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Geothermal Technologies Program
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  1. Geothermal Technologies Program Doug Hollett Geothermal Technologies Program Manager Aaron Levine NREL October1, 2013 Categorical Exclusions

  2. Categorical Exclusions-General Challenges for geothermal development under federal environmental review process (National Environmental Policy Act of 1969 (NEPA)) • May have to complete during multiple phases of geothermal development (i.e. land use, leasing, exploration, well field, power plant) • Environmental Assessments (EA) and Environmental Impact Statement (EIS) are time consuming. One approach to reduce the environmental review process timeframe • Categorical exclusions for activities that do not have a significant impact on the environment.

  3. Categorical Exclusions-General What is a categorical exclusion (CX)? • The Council on Environmental Quality (CEQ) regulations define a CX as “a category of actions which do not individually or cumulatively have a significant effect on the human environment and which have been found to have no such effect in procedures adopted by a Federal agency in implementation of these regulations…” (40 CFR § 1507.3). • Where a category of actions falls under a CX, federal agencies are not required to complete the EA/EIS process, but may complete an EA through agency procedures. Source: CEQ Memorandum for Heads of Federal Departments and Agencies. • A CX is not an exemption or waiver from the NEPA process, but instead a type of NEPA review aimed at reducing paperwork, delay, and the more resource-intensive review required for an EA or EIS. Source: CEQ Memorandum for Heads of Federal Departments and Agencies.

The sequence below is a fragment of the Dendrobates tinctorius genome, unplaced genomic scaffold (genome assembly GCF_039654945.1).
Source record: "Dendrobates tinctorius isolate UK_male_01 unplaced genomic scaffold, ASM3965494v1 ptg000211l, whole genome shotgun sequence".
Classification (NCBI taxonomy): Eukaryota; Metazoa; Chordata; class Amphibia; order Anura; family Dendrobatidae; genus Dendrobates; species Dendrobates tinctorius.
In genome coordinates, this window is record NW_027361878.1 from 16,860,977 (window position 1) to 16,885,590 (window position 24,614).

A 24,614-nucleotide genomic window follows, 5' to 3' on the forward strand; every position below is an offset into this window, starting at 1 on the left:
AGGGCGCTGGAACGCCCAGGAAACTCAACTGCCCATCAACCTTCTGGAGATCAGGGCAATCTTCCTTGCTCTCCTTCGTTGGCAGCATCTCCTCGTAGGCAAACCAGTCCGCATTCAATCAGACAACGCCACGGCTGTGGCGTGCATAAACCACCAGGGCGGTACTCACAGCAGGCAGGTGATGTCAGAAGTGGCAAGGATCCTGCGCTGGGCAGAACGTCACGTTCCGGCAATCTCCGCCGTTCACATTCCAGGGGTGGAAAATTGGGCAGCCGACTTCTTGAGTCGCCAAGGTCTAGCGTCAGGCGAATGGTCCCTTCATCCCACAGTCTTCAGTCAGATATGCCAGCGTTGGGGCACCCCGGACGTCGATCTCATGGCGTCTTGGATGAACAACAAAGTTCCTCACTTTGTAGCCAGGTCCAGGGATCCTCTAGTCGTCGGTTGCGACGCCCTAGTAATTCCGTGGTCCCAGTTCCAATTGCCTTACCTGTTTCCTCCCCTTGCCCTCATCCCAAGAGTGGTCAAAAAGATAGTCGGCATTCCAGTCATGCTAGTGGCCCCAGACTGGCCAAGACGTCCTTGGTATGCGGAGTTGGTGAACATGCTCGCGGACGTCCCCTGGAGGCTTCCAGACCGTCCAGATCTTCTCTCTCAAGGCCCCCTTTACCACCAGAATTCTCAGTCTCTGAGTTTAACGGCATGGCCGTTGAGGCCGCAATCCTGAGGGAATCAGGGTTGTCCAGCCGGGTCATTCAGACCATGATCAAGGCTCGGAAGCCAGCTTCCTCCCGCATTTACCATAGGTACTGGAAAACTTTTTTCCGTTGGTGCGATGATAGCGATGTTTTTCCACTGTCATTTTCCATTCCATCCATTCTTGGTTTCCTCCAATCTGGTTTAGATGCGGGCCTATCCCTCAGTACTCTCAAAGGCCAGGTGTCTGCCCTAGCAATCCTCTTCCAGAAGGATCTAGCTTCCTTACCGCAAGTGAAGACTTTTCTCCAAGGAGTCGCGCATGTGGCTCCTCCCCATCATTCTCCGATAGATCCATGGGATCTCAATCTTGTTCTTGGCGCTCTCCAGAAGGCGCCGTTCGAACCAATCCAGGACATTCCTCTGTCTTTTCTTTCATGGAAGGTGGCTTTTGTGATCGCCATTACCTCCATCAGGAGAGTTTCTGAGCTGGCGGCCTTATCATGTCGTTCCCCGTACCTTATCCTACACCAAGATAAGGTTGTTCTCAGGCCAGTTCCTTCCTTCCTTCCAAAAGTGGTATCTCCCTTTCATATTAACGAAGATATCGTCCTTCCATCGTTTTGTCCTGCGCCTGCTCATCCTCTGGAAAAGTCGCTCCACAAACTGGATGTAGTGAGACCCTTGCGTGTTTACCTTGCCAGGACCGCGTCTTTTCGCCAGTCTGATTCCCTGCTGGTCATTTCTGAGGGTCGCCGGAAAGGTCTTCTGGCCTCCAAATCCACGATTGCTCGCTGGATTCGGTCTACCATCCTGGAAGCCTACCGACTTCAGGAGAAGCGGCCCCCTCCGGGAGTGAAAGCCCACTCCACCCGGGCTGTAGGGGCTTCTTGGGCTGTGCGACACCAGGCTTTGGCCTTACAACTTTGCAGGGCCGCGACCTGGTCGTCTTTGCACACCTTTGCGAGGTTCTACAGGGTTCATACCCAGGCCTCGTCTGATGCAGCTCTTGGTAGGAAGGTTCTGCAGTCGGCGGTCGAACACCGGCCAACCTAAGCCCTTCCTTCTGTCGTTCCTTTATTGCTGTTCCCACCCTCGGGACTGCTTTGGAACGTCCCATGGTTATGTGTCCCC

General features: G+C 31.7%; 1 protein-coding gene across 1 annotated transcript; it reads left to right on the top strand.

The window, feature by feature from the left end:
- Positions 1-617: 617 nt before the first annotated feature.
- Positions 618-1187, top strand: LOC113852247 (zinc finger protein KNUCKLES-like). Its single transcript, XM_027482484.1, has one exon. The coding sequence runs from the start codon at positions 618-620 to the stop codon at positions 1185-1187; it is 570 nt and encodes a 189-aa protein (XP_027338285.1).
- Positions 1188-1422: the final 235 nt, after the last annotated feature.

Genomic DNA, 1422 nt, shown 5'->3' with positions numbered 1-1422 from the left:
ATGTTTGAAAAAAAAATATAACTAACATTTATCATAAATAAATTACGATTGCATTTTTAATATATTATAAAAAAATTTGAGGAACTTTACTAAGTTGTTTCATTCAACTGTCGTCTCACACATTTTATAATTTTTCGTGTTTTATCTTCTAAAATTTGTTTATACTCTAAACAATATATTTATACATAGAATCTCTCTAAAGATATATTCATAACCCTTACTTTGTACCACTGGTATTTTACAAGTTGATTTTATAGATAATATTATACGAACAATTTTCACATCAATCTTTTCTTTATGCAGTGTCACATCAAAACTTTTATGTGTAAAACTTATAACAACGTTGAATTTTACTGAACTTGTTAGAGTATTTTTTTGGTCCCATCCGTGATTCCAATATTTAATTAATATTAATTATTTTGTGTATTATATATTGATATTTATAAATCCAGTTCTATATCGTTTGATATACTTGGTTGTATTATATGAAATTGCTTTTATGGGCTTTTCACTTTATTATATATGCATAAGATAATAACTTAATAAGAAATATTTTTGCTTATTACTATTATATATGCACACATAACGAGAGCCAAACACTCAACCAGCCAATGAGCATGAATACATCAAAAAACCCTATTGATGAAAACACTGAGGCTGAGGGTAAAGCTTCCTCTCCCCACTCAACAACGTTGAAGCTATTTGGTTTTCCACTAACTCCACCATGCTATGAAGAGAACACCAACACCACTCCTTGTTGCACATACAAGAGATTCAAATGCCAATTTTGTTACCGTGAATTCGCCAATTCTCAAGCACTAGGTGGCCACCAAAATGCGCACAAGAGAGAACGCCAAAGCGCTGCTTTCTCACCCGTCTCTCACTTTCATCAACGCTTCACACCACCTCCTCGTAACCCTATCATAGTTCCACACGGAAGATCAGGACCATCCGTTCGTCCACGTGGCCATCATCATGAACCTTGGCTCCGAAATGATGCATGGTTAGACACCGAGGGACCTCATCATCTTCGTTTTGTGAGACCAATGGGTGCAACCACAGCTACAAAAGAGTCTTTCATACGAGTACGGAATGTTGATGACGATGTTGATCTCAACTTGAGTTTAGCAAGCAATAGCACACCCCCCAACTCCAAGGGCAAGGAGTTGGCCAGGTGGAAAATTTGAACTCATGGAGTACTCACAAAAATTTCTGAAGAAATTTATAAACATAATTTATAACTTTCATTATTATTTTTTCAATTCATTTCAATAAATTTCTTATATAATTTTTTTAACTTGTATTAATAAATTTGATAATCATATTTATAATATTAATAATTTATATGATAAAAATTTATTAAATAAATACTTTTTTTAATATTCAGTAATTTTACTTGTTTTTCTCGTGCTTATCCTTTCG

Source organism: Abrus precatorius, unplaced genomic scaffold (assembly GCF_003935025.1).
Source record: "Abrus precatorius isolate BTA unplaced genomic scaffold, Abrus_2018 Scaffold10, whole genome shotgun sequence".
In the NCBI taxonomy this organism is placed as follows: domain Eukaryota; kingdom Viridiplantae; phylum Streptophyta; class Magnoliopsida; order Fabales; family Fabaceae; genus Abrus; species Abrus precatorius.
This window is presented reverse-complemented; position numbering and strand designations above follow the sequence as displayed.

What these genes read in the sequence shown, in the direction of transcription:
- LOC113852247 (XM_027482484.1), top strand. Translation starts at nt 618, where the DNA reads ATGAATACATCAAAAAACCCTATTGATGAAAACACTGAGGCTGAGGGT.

4. Categorical Exclusions-General Types of CXs • Statutory • Created by Congress through legislative process • Example: EPAct§ 390 oil and gas CXs • Not subject to CEQ NEPA regulations • May not be subject to extraordinary circumstances review • Administrative • Created by federal agencies through rulemaking process • Example: Bureau of Land Management (BLM) oil, gas, and geothermal CXs in 516 DM 11.9(b) • Subject to CEQ NEPA regulations • Subject to extraordinary circumstances review

  5. Categorical Exclusions-Extraordinary Circumstances Role of Extraordinary Circumstances • Use varies with statutory CXs • Does not currently apply to EPAct§ 390 CXs • Federal agency must determine whether an extraordinary circumstance is present before applying an administrative CX. • Through scoping (Forest Service), extraordinary circumstances checklist (BLM) • Each agency has a list of extraordinary circumstances to consider • Usually requires the activity to have a significant impact on the category rather than just some effect. • Common examples include impacts to: • Cultural/historic sites • Threatened or endangered species